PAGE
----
Then, under the fan, we would nap. Sounds from the streets drifted indoors: snatches of Hindi film music, the slap of wet clothes on a laundry slab, a taxi honking, the calls of itinerant food vendors. A whole world waiting, though we didn’t know it, for luxury and variety to arrive in the form of the shopping mall, Walmart and Tesco.

guardian.co.uk © Guardian News & Media Limited 2010

Published via the Guardian News Feed plugin for WordPress.

Image via Time.

Advertising
Trending

Volvo's Self-Driving Trucks Will Soon Be Put To Work In An Underground Mine

Automotive
Automotive Yesterday

Toyota Is Using Sewage To Power Its New Electric Car

A new hydrogen-fueled vehicle is driven by what we flush away

Culture Yesterday

Catch A Concert On This Small Floating Island

A man-made archipelago in Italy is hosting music and art performances

Trending

Get PSFK's Related Report: Future of Automotive

See All
Design & Architecture Yesterday

DIY Kit Lets You Build Your Own Wooden Bike, Boat Or Caravan

Woodenwidget says its detailed guides are suitable for beginners and experienced woodworkers alike

Related Expert

Erica Kochi

Development, Social Good, Technology

Design Yesterday

Crash-Friendly Drone Made From LEGOs Is Completely Rebuildable

The clever device offers games, education and the uniquely rewarding experience of destroying your high-flying airship

Fitness / Sport Yesterday

Free Sneakers Given Out To Motivated Marathon Runners

Strava will give the shoes to athletes who run the second half of their race faster than the first

Culture Yesterday

Someone Invented A Robot Just To Serve Trays Of Beef Jerky

Boston Red Sox star David Ortiz, in partnership with Chef's Cut Real Jerky, creates an automated snack delivery system

PSFK LABS REPORT

Future Of Automotive
Scenarios Driving The Digital Transformation Of An Industry
NEW

PSFK Op-Ed september 28, 2016

Energy Expert: How American Consumers Are Taking Control Of Their Power Use

Jennifer Tuohy, green tech expert at The Home Depot, discusses green home technologies and developments for renewable technologies in US homes

PSFK Labs Yesterday

The 10 Steps To Discover, Hire, Develop Your Next Leader

PSFK's Future of Work report outlines key steps in the employee development path to empower next-gen leaders

Millennials Yesterday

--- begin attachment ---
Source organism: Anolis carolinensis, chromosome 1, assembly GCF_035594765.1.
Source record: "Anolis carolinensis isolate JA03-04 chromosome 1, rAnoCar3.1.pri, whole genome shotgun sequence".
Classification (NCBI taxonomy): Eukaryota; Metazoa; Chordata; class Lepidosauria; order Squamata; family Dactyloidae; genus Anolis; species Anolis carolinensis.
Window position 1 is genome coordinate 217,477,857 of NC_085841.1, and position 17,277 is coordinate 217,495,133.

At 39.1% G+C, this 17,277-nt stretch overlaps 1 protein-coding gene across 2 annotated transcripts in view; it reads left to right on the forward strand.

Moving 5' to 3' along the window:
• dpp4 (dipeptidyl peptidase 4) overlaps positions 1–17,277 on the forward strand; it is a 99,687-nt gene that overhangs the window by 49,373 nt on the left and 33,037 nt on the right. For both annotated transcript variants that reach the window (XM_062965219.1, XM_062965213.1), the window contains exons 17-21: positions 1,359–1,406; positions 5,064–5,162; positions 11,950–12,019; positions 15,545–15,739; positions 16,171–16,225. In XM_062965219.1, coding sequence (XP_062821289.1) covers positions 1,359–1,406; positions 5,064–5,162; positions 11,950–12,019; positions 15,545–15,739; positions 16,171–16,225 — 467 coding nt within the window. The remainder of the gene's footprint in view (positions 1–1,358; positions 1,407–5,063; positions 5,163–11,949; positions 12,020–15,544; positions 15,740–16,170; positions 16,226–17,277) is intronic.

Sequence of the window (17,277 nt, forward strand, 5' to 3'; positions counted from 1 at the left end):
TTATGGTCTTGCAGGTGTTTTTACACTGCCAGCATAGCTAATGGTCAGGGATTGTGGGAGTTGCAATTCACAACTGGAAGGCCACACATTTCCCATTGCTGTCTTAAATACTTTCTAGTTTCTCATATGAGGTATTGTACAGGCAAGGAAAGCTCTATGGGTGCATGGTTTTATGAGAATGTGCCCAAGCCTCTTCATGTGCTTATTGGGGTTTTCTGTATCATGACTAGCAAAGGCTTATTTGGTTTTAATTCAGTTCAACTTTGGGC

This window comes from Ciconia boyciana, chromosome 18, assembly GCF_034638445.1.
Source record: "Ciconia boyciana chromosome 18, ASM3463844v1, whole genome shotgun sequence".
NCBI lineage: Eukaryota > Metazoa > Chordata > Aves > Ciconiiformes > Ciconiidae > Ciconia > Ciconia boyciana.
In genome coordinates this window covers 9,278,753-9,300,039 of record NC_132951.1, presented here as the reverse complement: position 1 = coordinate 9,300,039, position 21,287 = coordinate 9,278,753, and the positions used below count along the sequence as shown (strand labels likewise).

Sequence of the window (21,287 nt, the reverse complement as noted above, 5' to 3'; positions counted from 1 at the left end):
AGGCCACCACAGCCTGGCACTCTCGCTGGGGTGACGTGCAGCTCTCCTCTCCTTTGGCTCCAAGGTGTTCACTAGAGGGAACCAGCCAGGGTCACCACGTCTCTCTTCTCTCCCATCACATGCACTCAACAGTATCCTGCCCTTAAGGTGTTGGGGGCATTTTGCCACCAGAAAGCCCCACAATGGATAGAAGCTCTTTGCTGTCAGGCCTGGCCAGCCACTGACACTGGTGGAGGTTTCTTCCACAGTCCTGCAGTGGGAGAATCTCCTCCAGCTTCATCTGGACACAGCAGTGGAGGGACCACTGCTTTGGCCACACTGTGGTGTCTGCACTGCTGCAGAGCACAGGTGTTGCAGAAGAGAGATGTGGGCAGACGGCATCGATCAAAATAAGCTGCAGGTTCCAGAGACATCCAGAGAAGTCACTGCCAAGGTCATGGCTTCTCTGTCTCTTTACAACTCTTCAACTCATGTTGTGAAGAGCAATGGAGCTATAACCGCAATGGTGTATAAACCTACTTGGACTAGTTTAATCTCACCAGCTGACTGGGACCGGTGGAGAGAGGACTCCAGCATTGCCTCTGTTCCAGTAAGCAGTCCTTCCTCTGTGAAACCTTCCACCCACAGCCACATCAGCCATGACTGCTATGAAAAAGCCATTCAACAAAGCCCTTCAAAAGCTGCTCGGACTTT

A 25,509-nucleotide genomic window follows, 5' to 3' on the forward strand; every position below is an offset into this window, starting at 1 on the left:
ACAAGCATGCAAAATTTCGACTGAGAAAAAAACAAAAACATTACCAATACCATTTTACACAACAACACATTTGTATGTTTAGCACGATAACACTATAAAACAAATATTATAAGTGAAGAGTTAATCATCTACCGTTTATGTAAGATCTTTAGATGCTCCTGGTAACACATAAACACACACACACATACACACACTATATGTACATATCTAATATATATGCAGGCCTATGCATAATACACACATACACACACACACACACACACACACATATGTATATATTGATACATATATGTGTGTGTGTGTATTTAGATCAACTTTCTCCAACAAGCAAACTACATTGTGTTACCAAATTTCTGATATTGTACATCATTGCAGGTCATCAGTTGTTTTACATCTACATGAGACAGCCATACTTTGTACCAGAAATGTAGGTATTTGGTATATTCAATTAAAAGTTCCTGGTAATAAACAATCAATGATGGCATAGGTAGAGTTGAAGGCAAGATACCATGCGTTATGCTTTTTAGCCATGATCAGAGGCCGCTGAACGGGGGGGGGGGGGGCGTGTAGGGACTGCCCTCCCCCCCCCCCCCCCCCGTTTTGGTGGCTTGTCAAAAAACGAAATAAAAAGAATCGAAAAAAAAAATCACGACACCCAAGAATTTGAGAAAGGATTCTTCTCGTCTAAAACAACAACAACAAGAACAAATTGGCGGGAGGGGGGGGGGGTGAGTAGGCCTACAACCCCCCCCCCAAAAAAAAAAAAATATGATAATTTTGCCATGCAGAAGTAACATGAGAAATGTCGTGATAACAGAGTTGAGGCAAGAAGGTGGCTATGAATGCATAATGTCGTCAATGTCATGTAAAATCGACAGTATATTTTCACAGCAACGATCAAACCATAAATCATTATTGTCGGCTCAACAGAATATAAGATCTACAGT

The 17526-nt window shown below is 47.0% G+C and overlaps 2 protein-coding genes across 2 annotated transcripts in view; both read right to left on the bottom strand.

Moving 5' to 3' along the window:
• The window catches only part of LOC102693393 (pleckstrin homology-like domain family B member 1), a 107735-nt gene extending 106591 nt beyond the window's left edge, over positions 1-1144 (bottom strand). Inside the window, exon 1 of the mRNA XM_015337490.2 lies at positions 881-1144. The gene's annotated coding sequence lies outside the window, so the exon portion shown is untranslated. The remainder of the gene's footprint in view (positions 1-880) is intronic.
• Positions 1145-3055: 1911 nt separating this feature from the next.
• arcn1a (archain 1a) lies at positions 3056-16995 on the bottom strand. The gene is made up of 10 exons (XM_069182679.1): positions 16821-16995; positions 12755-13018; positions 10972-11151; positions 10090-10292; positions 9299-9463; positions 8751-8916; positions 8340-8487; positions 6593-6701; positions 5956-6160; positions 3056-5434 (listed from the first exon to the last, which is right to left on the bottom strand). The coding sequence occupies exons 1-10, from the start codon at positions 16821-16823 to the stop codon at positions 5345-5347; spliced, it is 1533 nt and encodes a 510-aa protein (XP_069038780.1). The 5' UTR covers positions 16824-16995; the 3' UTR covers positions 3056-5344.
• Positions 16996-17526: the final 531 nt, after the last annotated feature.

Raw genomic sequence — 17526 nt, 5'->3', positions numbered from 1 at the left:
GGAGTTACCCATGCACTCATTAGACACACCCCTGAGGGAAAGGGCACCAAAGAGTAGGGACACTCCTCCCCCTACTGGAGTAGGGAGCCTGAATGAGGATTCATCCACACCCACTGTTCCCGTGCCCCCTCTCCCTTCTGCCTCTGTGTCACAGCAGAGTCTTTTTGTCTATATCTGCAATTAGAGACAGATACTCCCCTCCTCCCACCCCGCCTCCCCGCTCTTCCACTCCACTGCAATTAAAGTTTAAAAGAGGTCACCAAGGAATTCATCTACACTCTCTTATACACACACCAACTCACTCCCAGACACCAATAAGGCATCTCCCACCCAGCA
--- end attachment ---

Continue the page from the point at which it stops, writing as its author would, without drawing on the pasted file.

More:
Why A Social Networking Site Decided To Rebrand

Meetup, a platform that connects like-minded individuals, has taken steps to stay relevant amongst millennials

Work Yesterday

Editorial Roundtable: The People-First Workplace Should Borrow From Tradition

Managed By Q, Soma, Workbar, Primary, AltSchool and thinkPARALLAX underline the old-fashioned ideas that deserve a place in the Future of Work

Op-Ed Yesterday

Digital Design Expert: Mobile First Is Dead, Think Mobile Native

Brian Cooper, chief creative officer of OLIVER Group UK, explains how some brands are still playing catch-up to new technology

Fashion Yesterday

Handbags Crafted From An Old NFL Stadium

People for Urban Progress is an up-cycling program that tackles the waste problem of big demolitions

Work Yesterday

Tech Job Site Created Just For Those Who Are Older Than 30

A new occupational job board presents a creative solution to age discrimination in the tech world

PSFK LABS REPORT

Future Of Work
Cultivating The Next Generation Of Leaders
NEW

Europe Yesterday

Architect Turns A Giant Smile Into A Public Exhibition

The structure offers visitors a new perspective of London and creates an immersive environment that integrates structure, surface, space and light

Children Yesterday

Norwegian Kids Are Using Their Phones To Log Unsafe Street Conditions

Travel Agent is an app that gamifies the reporting of hazardous conditions to improve the safety of children's commute to school

Travel Yesterday

Google Wants To Help You Plan Your Next Trip

A new app curates vacation itineraries and organizes reservation emails to take the work out of planning a getaway

No search results found.